Description & Technical information

The serpentine branches of a mangosteen tree and its glossy leaves with lime green undersides occupy most of the page. A pair of pink flowers with rounded petals and deep red tips appear in full bloom, while two more flowers are in bud. A lichen green fruit is immature while another of rich purple weights down the branch. A white succulent fruit has been painted beside its thick skin, illustrating the fragrant edible flesh that surrounds each seed.
Of Southeast Asian origin, mangosteen trees are now widely cultivated in the tropics. Frequently referred to as the ‘queen of fruits’ they are believed to be a cooling fruit that counterbalance the heating properties of the durian or the ‘king of fruits.’
Mangosteen trees proved popular subjects for illustration amongst European botanists. For a comparable illustration, see Magee, p. 49.The serpentine branches of a mangosteen tree and its glossy leaves with lime green undersides occupy most of the page. A pair of pink flowers with rounded petals and deep red tips appear in full bloom, while two more flowers are in bud. A lichen green fruit is immature while another of rich purple weights down the branch. A white succulent fruit has been painted beside its thick skin, illustrating the fragrant edible flesh that surrounds each seed.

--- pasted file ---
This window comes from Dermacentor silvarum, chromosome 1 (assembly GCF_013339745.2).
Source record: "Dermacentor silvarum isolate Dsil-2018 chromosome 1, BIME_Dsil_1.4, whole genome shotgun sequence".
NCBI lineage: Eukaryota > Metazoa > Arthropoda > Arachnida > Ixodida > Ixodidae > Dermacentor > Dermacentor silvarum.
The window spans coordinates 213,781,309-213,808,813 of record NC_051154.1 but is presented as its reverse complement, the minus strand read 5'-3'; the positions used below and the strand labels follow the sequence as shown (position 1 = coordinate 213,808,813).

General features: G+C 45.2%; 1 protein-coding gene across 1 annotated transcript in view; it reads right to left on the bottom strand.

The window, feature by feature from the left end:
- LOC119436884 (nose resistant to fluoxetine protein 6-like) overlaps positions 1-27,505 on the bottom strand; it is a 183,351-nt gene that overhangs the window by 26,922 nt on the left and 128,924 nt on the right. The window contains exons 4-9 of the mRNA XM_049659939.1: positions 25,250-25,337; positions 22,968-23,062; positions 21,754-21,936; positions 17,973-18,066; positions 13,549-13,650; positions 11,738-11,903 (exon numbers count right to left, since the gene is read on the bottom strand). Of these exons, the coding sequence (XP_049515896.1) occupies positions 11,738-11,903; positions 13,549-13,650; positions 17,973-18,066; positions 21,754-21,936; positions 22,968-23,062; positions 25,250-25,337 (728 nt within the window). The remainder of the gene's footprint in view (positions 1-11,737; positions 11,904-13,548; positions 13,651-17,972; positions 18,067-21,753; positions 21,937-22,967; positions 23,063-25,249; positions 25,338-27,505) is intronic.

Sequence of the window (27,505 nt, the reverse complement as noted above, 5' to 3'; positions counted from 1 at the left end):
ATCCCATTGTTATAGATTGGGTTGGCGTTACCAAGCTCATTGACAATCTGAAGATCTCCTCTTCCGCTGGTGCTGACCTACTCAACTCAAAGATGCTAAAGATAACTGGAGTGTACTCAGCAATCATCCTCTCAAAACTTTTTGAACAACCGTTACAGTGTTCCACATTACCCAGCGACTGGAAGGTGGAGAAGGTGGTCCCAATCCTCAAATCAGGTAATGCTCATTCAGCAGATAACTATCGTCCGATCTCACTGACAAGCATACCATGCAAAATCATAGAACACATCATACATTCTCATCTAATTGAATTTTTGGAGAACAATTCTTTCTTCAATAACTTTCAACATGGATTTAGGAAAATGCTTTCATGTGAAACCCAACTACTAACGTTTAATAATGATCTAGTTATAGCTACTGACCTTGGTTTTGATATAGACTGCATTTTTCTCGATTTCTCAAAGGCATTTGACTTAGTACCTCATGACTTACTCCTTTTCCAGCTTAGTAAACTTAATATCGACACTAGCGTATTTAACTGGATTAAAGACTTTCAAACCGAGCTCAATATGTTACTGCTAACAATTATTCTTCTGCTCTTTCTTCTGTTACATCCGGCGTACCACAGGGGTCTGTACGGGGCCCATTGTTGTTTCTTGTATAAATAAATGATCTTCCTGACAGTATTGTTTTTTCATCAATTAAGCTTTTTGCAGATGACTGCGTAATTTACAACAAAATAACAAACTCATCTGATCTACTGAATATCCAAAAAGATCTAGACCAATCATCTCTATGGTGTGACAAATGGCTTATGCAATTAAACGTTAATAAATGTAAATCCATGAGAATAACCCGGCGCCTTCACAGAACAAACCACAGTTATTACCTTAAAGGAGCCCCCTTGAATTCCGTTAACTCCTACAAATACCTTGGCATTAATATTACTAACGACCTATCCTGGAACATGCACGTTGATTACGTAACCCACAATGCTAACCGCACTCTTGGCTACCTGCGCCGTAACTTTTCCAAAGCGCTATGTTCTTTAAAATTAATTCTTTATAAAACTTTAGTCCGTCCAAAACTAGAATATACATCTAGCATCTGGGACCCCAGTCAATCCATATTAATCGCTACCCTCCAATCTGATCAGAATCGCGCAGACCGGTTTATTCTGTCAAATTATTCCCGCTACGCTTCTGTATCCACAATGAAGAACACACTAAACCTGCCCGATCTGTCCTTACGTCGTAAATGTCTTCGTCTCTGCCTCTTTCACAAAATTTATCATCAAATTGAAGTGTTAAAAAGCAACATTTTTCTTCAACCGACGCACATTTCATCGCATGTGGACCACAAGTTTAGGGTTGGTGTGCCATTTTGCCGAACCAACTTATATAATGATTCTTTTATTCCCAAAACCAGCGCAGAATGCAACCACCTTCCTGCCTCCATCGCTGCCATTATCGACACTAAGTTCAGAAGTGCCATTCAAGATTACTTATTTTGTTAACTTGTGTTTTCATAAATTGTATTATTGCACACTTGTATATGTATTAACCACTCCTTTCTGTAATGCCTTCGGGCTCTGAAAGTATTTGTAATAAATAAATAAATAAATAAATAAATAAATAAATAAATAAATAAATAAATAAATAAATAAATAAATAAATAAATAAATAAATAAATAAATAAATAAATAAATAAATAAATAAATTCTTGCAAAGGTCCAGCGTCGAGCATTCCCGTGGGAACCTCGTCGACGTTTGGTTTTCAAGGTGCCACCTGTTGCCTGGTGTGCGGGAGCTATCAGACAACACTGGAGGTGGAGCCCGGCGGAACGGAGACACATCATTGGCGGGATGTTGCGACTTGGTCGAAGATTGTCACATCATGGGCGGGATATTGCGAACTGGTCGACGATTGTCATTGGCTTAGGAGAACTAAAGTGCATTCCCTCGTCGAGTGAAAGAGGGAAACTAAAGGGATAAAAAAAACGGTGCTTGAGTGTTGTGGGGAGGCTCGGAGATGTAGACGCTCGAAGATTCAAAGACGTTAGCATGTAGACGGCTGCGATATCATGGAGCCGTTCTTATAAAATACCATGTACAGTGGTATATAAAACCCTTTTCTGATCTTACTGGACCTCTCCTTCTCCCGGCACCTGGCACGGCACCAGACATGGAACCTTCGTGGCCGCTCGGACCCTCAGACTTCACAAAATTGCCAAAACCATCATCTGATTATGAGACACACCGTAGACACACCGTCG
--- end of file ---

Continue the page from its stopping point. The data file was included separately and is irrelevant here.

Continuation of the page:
Of Southeast Asian origin, mangosteen trees are now widely cultivated in the tropics. Frequently referred to as the ‘queen of fruits’ they are believed to be a cooling fruit that counterbalance the heating properties of the durian or the ‘king of fruits.’
Mangosteen trees proved popular subjects for illustration amongst European botanists. For a comparable illustration, see Magee, p. 49.

Date:  18th-19th century
Period:  1750-1850, 18th century, 19th century
Origin:  Probably Macau or Canton, China
Medium: Watercolour on paper
Dimensions: 47 x 35 cm (18¹/₂ x 13³/₄ inches)
Literature: Dozier, L (ed.). Natural History Drawings, The Complete William Farquhar Collection, Malay Peninsula 1803-1818, Singapore, National Museum of Singapore, 2010.
Magee, J. Chinese Art and the Reeves Collection, Natural History Museum, London, 2013.
Noltie, H.J. Raffles Ark Redrawn: Natural History Drawings from the Collection of Sir Thomas Stamford Raffles, London, The British Library, 2012.
Welby Bailey, C.F. The Reeves Collection, an Investigation into Chinese Botanical Drawings, their Identification and Conservation. University of the Arts, London 2011.

Categories: Oriental and Asian Art, Paintings, Drawings & Prints